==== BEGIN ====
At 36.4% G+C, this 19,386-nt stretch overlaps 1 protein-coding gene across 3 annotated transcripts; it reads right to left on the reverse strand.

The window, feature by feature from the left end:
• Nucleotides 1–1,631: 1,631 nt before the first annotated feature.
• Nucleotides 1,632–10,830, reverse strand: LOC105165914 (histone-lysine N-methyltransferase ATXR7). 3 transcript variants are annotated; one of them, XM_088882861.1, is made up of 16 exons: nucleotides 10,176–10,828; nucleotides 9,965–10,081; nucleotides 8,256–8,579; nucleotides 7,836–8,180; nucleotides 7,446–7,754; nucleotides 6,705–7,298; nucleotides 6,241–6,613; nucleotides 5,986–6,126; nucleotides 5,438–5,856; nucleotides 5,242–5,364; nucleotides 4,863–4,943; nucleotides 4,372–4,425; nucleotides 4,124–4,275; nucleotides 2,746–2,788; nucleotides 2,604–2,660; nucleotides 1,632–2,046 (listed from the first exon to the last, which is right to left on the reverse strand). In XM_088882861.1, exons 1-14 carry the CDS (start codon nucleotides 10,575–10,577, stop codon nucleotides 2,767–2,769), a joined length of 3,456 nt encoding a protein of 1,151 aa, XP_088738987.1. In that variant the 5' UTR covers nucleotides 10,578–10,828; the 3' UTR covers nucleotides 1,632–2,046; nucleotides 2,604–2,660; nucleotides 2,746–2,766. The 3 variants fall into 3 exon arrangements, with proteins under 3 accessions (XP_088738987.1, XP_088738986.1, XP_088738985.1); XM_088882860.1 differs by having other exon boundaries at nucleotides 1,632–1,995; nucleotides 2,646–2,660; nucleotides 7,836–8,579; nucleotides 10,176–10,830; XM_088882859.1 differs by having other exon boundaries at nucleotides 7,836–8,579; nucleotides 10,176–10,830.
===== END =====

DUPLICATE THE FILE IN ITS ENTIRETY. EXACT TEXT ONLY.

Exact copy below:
At 36.4% G+C, this 19,386-nt stretch overlaps 1 protein-coding gene across 3 annotated transcripts; it reads right to left on the reverse strand.

The window, feature by feature from the left end:
• Nucleotides 1–1,631: 1,631 nt before the first annotated feature.
• Nucleotides 1,632–10,830, reverse strand: LOC105165914 (histone-lysine N-methyltransferase ATXR7). 3 transcript variants are annotated; one of them, XM_088882861.1, is made up of 16 exons: nucleotides 10,176–10,828; nucleotides 9,965–10,081; nucleotides 8,256–8,579; nucleotides 7,836–8,180; nucleotides 7,446–7,754; nucleotides 6,705–7,298; nucleotides 6,241–6,613; nucleotides 5,986–6,126; nucleotides 5,438–5,856; nucleotides 5,242–5,364; nucleotides 4,863–4,943; nucleotides 4,372–4,425; nucleotides 4,124–4,275; nucleotides 2,746–2,788; nucleotides 2,604–2,660; nucleotides 1,632–2,046 (listed from the first exon to the last, which is right to left on the reverse strand). In XM_088882861.1, exons 1-14 carry the CDS (start codon nucleotides 10,575–10,577, stop codon nucleotides 2,767–2,769), a joined length of 3,456 nt encoding a protein of 1,151 aa, XP_088738987.1. In that variant the 5' UTR covers nucleotides 10,578–10,828; the 3' UTR covers nucleotides 1,632–2,046; nucleotides 2,604–2,660; nucleotides 2,746–2,766. The 3 variants fall into 3 exon arrangements, with proteins under 3 accessions (XP_088738987.1, XP_088738986.1, XP_088738985.1); XM_088882860.1 differs by having other exon boundaries at nucleotides 1,632–1,995; nucleotides 2,646–2,660; nucleotides 7,836–8,579; nucleotides 10,176–10,830; XM_088882859.1 differs by having other exon boundaries at nucleotides 7,836–8,579; nucleotides 10,176–10,830.